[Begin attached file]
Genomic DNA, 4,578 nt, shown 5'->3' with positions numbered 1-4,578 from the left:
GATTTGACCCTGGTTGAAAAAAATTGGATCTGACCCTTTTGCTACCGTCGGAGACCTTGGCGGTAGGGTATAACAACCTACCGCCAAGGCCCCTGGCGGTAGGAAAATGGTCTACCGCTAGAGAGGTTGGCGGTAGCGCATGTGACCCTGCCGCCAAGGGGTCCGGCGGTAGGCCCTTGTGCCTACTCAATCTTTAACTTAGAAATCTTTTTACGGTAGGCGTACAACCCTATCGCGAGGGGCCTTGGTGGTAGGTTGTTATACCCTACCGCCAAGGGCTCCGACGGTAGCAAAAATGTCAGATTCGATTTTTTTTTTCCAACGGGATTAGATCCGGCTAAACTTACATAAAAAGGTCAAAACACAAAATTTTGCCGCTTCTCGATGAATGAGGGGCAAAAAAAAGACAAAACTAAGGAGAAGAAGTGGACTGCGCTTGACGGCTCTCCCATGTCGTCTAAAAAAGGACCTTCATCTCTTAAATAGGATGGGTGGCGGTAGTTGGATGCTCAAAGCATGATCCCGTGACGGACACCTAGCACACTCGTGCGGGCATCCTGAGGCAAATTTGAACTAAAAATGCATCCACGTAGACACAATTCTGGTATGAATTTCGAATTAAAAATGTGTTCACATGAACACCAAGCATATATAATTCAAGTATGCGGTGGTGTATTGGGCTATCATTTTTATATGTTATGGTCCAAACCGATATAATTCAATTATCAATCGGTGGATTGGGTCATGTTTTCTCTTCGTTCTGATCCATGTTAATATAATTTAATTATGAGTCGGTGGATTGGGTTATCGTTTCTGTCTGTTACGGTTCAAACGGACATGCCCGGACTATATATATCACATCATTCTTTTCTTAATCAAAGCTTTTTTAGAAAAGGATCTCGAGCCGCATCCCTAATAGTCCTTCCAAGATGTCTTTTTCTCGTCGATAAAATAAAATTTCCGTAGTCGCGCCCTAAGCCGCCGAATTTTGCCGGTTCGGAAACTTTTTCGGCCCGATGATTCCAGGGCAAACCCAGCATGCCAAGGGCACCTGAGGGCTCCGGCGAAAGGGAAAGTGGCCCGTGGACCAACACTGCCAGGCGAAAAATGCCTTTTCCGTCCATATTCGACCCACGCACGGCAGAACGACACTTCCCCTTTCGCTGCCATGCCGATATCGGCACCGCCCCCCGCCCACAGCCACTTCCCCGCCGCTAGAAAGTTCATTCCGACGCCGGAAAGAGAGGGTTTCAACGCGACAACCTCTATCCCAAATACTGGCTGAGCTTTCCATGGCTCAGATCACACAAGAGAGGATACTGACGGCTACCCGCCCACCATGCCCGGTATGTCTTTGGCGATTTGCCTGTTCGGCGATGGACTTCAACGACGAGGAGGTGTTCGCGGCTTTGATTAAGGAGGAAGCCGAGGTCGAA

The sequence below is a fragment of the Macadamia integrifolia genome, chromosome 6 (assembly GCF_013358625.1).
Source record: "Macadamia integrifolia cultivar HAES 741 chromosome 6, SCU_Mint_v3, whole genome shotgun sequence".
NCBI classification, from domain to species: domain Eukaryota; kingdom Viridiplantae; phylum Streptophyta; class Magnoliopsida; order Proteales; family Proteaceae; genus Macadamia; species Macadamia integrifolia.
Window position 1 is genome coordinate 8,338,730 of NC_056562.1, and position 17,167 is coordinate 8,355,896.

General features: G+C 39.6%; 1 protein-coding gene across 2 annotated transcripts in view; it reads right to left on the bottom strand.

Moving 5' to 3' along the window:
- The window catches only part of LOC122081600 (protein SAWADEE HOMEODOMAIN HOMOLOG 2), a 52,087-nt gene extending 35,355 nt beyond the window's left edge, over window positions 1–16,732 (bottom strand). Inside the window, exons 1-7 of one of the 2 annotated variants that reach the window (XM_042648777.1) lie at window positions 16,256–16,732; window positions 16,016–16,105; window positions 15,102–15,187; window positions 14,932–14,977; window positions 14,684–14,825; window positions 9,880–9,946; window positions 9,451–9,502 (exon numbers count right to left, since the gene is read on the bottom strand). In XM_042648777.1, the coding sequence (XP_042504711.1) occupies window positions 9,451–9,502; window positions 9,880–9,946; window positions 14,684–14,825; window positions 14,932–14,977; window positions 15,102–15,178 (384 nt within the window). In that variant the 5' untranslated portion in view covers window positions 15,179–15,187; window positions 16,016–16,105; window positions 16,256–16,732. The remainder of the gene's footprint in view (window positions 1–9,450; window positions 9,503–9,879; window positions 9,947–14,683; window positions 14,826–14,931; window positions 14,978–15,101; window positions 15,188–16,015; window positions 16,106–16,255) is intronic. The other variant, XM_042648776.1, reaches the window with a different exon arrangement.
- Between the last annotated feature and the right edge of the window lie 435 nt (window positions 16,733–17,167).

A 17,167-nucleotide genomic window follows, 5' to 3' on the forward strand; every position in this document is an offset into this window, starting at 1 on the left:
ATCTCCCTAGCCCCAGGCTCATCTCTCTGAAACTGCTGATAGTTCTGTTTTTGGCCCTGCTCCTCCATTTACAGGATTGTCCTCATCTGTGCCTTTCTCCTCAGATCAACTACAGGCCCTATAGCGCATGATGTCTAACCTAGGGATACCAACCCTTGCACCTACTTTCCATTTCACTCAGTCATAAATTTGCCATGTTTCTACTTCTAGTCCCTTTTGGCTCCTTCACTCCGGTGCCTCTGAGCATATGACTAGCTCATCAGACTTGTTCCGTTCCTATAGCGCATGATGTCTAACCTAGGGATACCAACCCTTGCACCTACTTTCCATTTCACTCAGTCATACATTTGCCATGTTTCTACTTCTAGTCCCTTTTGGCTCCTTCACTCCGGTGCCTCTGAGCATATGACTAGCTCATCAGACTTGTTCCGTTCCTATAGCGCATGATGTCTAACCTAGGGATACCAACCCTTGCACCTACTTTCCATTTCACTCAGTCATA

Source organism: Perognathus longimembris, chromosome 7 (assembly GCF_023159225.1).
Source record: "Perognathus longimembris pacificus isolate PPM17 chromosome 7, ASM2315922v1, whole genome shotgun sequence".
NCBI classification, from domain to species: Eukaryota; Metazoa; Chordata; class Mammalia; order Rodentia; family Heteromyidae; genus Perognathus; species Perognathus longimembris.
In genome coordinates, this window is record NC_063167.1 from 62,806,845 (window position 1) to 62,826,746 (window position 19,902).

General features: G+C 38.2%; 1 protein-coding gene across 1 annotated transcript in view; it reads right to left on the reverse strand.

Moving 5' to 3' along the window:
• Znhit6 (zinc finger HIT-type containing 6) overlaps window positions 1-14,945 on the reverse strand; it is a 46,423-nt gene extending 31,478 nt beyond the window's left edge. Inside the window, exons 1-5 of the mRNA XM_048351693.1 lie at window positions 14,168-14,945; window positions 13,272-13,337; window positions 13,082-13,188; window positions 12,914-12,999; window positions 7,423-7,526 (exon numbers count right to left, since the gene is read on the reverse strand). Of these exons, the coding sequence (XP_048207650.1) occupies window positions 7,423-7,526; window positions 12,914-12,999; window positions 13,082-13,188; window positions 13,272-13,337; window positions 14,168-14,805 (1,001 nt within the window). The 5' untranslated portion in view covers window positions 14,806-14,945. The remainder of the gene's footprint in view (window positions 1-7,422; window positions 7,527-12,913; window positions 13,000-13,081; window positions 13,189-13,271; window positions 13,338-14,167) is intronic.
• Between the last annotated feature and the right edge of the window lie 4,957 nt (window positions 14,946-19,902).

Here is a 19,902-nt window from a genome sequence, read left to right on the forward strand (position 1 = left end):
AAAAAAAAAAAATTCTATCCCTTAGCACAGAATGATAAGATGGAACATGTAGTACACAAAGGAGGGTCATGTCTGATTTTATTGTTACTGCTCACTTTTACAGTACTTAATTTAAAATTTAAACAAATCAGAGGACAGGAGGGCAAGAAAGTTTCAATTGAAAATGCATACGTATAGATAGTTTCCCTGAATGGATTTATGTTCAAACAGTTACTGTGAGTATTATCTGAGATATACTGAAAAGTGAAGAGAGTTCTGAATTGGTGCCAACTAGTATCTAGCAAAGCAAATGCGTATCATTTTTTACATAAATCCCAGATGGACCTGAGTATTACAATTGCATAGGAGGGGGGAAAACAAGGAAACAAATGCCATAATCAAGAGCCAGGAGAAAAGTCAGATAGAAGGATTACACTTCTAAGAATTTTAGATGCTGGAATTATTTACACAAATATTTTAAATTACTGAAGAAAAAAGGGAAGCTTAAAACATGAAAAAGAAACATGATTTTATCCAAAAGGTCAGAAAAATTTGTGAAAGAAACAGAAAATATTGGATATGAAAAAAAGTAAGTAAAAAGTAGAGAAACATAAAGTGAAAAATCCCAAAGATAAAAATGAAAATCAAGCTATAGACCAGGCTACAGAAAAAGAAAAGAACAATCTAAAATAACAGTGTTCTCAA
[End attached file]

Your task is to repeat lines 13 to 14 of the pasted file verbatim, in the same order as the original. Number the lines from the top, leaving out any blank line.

Source organism: Perognathus longimembris, chromosome 7 (assembly GCF_023159225.1).
Source record: "Perognathus longimembris pacificus isolate PPM17 chromosome 7, ASM2315922v1, whole genome shotgun sequence".